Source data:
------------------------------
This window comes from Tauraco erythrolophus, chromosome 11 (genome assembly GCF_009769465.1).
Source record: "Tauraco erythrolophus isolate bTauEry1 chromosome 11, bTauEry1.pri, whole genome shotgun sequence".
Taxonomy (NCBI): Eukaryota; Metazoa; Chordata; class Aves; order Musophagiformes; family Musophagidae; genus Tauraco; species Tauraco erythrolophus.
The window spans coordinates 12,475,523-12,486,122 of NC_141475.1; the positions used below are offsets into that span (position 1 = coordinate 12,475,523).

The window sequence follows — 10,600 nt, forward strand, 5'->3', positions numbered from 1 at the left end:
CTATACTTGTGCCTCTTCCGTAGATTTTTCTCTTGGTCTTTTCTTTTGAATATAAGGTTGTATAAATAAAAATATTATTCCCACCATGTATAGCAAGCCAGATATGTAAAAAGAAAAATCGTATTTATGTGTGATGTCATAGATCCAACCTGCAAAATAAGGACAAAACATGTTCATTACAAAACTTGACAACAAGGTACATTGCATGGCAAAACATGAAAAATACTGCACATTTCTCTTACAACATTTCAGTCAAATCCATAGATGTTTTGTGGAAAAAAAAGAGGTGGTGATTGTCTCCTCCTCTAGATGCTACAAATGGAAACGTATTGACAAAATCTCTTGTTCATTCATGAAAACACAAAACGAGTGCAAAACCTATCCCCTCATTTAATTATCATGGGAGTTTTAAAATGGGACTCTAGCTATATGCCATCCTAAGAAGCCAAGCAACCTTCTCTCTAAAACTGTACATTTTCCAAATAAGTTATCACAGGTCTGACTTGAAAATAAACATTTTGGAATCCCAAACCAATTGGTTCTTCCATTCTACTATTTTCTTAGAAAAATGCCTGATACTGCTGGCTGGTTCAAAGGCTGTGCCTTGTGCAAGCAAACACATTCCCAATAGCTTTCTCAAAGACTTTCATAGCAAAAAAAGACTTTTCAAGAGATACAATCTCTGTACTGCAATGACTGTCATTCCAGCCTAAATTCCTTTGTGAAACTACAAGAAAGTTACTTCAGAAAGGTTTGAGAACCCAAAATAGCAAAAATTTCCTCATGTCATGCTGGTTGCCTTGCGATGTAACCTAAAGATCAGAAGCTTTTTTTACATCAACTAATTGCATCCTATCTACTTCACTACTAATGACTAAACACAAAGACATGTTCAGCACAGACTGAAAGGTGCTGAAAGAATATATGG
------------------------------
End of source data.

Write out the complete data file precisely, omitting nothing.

This window comes from Tauraco erythrolophus, chromosome 11 (genome assembly GCF_009769465.1).
Source record: "Tauraco erythrolophus isolate bTauEry1 chromosome 11, bTauEry1.pri, whole genome shotgun sequence".
Taxonomy (NCBI): Eukaryota; Metazoa; Chordata; class Aves; order Musophagiformes; family Musophagidae; genus Tauraco; species Tauraco erythrolophus.
The window spans coordinates 12,475,523-12,486,122 of NC_141475.1; the positions used below are offsets into that span (position 1 = coordinate 12,475,523).

The window sequence follows — 10,600 nt, forward strand, 5'->3', positions numbered from 1 at the left end:
CTATACTTGTGCCTCTTCCGTAGATTTTTCTCTTGGTCTTTTCTTTTGAATATAAGGTTGTATAAATAAAAATATTATTCCCACCATGTATAGCAAGCCAGATATGTAAAAAGAAAAATCGTATTTATGTGTGATGTCATAGATCCAACCTGCAAAATAAGGACAAAACATGTTCATTACAAAACTTGACAACAAGGTACATTGCATGGCAAAACATGAAAAATACTGCACATTTCTCTTACAACATTTCAGTCAAATCCATAGATGTTTTGTGGAAAAAAAAGAGGTGGTGATTGTCTCCTCCTCTAGATGCTACAAATGGAAACGTATTGACAAAATCTCTTGTTCATTCATGAAAACACAAAACGAGTGCAAAACCTATCCCCTCATTTAATTATCATGGGAGTTTTAAAATGGGACTCTAGCTATATGCCATCCTAAGAAGCCAAGCAACCTTCTCTCTAAAACTGTACATTTTCCAAATAAGTTATCACAGGTCTGACTTGAAAATAAACATTTTGGAATCCCAAACCAATTGGTTCTTCCATTCTACTATTTTCTTAGAAAAATGCCTGATACTGCTGGCTGGTTCAAAGGCTGTGCCTTGTGCAAGCAAACACATTCCCAATAGCTTTCTCAAAGACTTTCATAGCAAAAAAAGACTTTTCAAGAGATACAATCTCTGTACTGCAATGACTGTCATTCCAGCCTAAATTCCTTTGTGAAACTACAAGAAAGTTACTTCAGAAAGGTTTGAGAACCCAAAATAGCAAAAATTTCCTCATGTCATGCTGGTTGCCTTGCGATGTAACCTAAAGATCAGAAGCTTTTTTTACATCAACTAATTGCATCCTATCTACTTCACTACTAATGACTAAACACAAAGACATGTTCAGCACAGACTGAAAGGTGCTGAAAGAATATATGG